Shockwave Therapy at Sammy Margo Physiotherapy
We are now offering Shockwave Therapy at our in Hampstead and Highgate included in your treatment if referred by a GP or consultant.
Dimitrious has had extensive experience with Shock Wave therapy which he uses in his professional football settings at Barnet (he is now at Tottenham)
We're getting great results for some of those stubborn pathologies and have decided to not charge any extras for this service aside form our usual fees.
The treatment goes by several names, the most popular being SHOCK WAVE THERAPY or EXTRACORPORAL SHOCKWAVE THERAPY (ESWT). It has been suggested that the therapy version of shockwave therapy might be usefully called RADIAL SHOCKWAVE THERAPY (RSWT) to distinguish the nature of the wave from the high energy, focused versions, employed elsewhere in medical practice.
Radial shockwaves are also referred to as Radial Pressure Waves. They are pulses generated by compressed air which converts into acoustic energy. The acoustic pulses are then transmitted via a dispersive wave into the tissue of the affected area.
Principles of production
There are basically four different way to produce the ‘shock wave’, which in simple terms are: spark discharge; piezoelectric; electromagnetic and pneumatic (or electrohydraulic). The wave that is generated will vary in its energy content and also will have different penetration characteristics in human tissue. In therapy the most commonly employed generation method is based on the pneumatic system, and the key reason for this is that a radial (dispersive) wave results. The focused waves are essential for ‘surgical’ interventions, but given their destructive nature, they are less appropriate for therapeutic uses. Focused waves are sometimes also referred to as ‘hard’ shockwaves, and the radial or dispersive wave termed a ‘soft’ shockwave.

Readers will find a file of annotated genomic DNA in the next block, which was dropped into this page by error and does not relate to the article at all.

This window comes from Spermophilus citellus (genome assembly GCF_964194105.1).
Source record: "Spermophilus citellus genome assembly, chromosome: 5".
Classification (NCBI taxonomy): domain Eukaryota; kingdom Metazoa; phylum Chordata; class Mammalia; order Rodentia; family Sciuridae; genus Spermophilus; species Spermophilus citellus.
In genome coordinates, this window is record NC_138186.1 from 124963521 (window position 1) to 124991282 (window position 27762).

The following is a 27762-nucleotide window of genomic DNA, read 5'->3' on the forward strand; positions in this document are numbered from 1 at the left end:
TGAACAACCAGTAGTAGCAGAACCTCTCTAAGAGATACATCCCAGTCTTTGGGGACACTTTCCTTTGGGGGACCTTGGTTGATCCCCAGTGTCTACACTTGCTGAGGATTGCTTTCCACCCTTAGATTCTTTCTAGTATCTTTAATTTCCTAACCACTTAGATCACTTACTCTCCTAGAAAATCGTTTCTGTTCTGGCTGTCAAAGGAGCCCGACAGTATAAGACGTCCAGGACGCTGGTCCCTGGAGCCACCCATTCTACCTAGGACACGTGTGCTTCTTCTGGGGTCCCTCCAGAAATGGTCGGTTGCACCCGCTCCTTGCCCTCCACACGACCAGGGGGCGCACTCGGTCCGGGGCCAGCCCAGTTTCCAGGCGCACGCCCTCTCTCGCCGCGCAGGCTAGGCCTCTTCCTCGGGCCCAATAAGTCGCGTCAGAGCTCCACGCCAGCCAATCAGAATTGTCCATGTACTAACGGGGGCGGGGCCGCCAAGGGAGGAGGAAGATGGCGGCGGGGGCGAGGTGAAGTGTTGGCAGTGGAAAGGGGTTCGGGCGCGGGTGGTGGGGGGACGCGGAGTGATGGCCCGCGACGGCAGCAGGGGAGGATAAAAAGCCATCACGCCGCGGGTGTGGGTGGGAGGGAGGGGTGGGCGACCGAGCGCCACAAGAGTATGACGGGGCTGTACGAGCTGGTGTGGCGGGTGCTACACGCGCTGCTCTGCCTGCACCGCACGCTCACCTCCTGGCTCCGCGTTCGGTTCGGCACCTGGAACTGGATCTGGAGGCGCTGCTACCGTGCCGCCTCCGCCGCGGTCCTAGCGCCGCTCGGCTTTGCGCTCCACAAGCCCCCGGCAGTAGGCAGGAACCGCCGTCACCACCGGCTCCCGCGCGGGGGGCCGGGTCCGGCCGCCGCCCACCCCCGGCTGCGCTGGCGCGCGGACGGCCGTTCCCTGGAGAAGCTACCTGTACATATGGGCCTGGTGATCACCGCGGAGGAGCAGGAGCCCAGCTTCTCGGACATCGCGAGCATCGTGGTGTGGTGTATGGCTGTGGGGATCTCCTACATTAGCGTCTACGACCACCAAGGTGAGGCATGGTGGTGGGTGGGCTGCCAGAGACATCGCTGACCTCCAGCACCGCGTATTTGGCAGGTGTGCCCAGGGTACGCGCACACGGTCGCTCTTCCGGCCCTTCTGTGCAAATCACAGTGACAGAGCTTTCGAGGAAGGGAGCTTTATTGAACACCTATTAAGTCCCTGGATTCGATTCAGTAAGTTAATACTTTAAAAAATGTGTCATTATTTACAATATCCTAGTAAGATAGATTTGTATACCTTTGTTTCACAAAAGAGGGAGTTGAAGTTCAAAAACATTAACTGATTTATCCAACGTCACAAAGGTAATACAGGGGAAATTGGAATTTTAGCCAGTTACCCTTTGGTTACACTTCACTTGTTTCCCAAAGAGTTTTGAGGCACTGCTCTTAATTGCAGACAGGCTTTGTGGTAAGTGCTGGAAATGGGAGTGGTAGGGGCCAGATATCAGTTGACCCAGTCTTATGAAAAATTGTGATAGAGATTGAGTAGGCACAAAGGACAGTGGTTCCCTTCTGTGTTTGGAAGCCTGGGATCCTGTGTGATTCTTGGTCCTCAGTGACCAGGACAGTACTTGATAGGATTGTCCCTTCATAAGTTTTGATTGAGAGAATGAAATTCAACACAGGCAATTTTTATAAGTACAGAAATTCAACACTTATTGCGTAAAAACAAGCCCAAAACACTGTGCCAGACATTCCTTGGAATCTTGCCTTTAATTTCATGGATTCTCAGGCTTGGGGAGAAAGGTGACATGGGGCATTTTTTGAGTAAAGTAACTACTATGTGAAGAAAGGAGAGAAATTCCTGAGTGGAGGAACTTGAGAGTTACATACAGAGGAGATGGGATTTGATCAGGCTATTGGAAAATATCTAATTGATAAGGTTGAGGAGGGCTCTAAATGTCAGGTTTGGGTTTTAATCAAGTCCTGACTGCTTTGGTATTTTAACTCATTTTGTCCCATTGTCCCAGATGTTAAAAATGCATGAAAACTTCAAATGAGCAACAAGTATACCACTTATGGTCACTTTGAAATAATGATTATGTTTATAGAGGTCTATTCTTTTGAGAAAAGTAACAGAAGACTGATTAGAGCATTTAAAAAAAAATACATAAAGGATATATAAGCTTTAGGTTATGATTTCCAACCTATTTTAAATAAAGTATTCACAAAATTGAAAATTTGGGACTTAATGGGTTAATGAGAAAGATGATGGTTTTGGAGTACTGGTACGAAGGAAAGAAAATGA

RPW Hypotheses of mode of action
Pain reduction: the intensive pulses transmitted from the hand piece to the tissue help inhibit the transmission of the pain signal (Gate Control theory)
Increased metabolism: shock waves influence the tissue on a cellular level, promoting the release of pain inhibiting and inflammatory inhibiting substances
Revascularisation: repeated shock waves influence the blood flow, promoting tissue healing and regeneration
Reduced muscle tone: shock waves help restore a normalized muscular tone by reducing the impact of pain on muscle tone
The basic technology involved in extracorporeal shockwave therapy has been used for decades to treat millions of people. The technology has been used most extensively in Europe and during all this time, ESWT of the musculoskeletal system has been found to have virtually no serious side-effects when used by trained physicians. In fact, even mild side-effects such as tingling, aching, redness, or bruising are relatively rare, mild, and transient.
Evidence for Shockwave technology
There is good clinical research into the effectiveness of shockwave therapy.
NICE (National Institute for Health and Clinical Excellence) has reviewed ESWT and has approved guidelines for its application.